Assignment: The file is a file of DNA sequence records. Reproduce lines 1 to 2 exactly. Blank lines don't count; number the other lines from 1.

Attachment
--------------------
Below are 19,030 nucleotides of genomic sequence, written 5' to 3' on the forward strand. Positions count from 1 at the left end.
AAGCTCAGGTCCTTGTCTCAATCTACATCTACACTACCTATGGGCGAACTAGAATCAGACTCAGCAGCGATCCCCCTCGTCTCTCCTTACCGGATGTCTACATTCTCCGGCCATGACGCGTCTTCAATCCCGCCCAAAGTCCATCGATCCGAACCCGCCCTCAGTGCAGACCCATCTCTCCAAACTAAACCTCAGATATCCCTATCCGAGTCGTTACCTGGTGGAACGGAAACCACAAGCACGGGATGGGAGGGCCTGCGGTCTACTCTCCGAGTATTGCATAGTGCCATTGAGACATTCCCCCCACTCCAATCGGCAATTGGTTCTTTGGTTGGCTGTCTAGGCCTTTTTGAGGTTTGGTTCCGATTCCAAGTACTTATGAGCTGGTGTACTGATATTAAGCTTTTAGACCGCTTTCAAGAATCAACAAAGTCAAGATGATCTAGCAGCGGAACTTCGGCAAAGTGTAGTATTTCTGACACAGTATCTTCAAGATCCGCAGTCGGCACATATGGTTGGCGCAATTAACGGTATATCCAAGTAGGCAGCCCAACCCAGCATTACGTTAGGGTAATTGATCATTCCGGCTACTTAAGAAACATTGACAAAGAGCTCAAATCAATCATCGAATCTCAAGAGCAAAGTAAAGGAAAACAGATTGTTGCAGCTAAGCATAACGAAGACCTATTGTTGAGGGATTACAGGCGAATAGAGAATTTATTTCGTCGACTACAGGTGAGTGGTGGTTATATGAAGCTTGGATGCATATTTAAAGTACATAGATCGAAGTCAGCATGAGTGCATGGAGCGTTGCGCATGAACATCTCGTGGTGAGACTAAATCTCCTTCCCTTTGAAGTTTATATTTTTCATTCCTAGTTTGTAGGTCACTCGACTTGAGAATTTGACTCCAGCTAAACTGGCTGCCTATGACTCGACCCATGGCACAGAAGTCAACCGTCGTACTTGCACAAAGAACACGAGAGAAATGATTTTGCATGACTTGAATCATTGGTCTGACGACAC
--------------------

Below are 19,030 nucleotides of genomic sequence, written 5' to 3' on the forward strand. Positions count from 1 at the left end.
AAGCTCAGGTCCTTGTCTCAATCTACATCTACACTACCTATGGGCGAACTAGAATCAGACTCAGCAGCGATCCCCCTCGTCTCTCCTTACCGGATGTCTACATTCTCCGGCCATGACGCGTCTTCAATCCCGCCCAAAGTCCATCGATCCGAACCCGCCCTCAGTGCAGACCCATCTCTCCAAACTAAACCTCAGATATCCCTATCCGAGTCGTTACCTGGTGGAACGGAAACCACAAGCACGGGATGGGAGGGCCTGCGGTCTACTCTCCGAGTATTGCATAGTGCCATTGAGACATTCCCCCCACTCCAATCGGCAATTGGTTCTTTGGTTGGCTGTCTAGGCCTTTTTGAGGTTTGGTTCCGATTCCAAGTACTTATGAGCTGGTGTACTGATATTAAGCTTTTAGACCGCTTTCAAGAATCAACAAAGTCAAGATGATCTAGCAGCGGAACTTCGGCAAAGTGTAGTATTTCTGACACAGTATCTTCAAGATCCGCAGTCGGCACATATGGTTGGCGCAATTAACGGTATATCCAAGTAGGCAGCCCAACCCAGCATTACGTTAGGGTAATTGATCATTCCGGCTACTTAAGAAACATTGACAAAGAGCTCAAATCAATCATCGAATCTCAAGAGCAAAGTAAAGGAAAACAGATTGTTGCAGCTAAGCATAACGAAGACCTATTGTTGAGGGATTACAGGCGAATAGAGAATTTATTTCGTCGACTACAGGTGAGTGGTGGTTATATGAAGCTTGGATGCATATTTAAAGTACATAGATCGAAGTCAGCATGAGTGCATGGAGCGTTGCGCATGAACATCTCGTGGTGAGACTAAATCTCCTTCCCTTTGAAGTTTATATTTTTCATTCCTAGTTTGTAGGTCACTCGACTTGAGAATTTGACTCCAGCTAAACTGGCTGCCTATGACTCGACCCATGGCACAGAAGTCAACCGTCGTACTTGCACAAAGAACACGAGAGAAATGATTTTGCATGACTTGAATCATTGGTCTGACGACAC